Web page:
• Khel Tamasha / کھیل تماشا
  • Guldaan / گلدان
  • Dheenga Mushti / دھینگا مُشتی
  • Shora Shori / شورا شوری
  • Dhandora / ڈھنڈورا
  • Arz e Musannif / عرضِ مصنف
  • Fankar / فنکار
  • Mukhtalif Mashron Mein Aurat Ki Hasiyat / مختلف معاشروں میں عورت کی حیثیت

Awards and recognition[edit]

See also[edit]


  1. ^ a b c d e f g h Ashfaq Ahmed remembered Dawn (newspaper), Published 16 September 2009. Retrieved 26 February 2019
  2. ^ a b c d e "About Ashfaq". Zaviia.com website. Retrieved 26 February 2019.
  3. ^ a b c ISLAMABAD: Tributes paid to Ashfaq Ahmed Dawn (newspaper), Published 1 November 2004. Retrieved 25 February 2019
  4. ^ a b Iqbal, M 1999, Colours of Loneliness, Oxford University Press, p.391
  5. ^ a b Iqbal, Muzaffar (1999). Colours of loneliness. Oxford University Press. ISBN 9780195778502. Retrieved 13 March 2016.
  6. ^ "The enigma behind the man". The News International (newspaper). Retrieved 26 February 2019., Biography of Ashfaq Ahmed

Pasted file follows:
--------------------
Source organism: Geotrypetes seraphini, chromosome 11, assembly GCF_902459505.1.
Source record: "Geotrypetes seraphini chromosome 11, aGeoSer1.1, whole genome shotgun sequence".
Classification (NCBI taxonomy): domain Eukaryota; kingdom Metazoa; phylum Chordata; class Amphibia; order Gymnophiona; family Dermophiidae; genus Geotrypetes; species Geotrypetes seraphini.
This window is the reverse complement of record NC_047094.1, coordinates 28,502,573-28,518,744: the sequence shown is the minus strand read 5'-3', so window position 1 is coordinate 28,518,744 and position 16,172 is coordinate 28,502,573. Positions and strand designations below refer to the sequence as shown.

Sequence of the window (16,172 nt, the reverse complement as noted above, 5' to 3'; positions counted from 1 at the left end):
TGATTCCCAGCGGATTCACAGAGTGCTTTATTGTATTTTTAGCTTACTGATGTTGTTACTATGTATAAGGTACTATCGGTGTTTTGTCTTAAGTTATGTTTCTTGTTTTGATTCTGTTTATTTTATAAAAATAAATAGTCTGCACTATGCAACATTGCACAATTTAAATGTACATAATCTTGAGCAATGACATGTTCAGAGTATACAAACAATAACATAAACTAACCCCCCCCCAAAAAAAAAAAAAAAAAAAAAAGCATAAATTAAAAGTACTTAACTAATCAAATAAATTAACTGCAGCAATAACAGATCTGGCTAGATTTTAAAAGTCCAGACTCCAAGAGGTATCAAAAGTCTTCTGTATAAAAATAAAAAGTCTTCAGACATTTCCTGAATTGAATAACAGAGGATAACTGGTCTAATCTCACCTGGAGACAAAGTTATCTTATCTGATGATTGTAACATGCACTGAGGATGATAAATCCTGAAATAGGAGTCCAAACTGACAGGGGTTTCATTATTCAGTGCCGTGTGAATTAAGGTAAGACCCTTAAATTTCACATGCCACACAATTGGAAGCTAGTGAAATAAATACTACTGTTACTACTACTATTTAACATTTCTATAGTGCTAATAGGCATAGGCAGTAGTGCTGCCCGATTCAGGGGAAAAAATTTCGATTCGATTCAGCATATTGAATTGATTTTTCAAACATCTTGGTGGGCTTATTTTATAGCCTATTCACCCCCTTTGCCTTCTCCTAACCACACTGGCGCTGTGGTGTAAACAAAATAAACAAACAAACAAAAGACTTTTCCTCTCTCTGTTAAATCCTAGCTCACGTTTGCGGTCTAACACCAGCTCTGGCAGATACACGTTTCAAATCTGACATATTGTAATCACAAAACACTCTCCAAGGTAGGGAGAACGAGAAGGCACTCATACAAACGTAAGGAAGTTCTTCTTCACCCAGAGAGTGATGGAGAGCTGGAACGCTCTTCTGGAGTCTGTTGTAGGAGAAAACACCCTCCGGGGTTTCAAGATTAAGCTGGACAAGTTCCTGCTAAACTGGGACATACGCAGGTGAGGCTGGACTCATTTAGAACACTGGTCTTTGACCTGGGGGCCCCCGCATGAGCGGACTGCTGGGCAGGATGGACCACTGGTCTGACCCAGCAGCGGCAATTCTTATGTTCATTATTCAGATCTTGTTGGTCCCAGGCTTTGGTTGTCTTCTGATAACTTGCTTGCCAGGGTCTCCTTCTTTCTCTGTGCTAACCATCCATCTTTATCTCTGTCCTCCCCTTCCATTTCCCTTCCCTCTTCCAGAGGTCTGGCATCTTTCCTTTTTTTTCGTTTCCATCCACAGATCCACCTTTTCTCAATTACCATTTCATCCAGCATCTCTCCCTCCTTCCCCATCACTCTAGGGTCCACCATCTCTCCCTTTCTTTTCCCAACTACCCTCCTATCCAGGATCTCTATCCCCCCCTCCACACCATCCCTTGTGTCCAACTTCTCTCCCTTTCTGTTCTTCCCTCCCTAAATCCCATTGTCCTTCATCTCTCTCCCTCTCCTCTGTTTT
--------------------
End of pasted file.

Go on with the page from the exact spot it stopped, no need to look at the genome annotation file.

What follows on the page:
7. ^ "Ashfaq Ahmed". Pakistanconnections.com website. Archived from the original on 24 September 2015. Retrieved 26 February 2019.
  8. ^ a b "ASHFAQ AHMED – An Unforgettable Personality". Hamariweb.com. 29 November 2008. Retrieved 26 February 2019.
  9. ^ "In life, in literature: the Siamese twins". Pakistan: Dawn. 10 April 2011. Retrieved 26 February 2019.
  10. ^ "Ashfaq Ahmed". Pakistan Film Magazine. Archived from the original on 9 July 2023.
  11. ^ "Ashfaq Ahmed promoted sufism". The Nation. Pakistan. Archived from the original on 5 September 2013. Retrieved 13 March 2016.
  12. ^ "Modern day Mystic". 6 January 2014.
  13. ^ Nadeem F. Paracha (1 March 2015). "The sage, the populist and the dictator". Pakistan: Dawn. Retrieved 26 February 2019.
  14. ^ Ashfaq Ahmed, winner of Sitara-i-Imtiaz Award and Pride of Performance Award on urdunovelsorg.com website Retrieved 26 February 2019
  15. ^ Ashfaq Ahmed remembered (includes his awards info) The News International (newspaper), Published 8 September 2017. Retrieved 26 February 2019

External links[edit]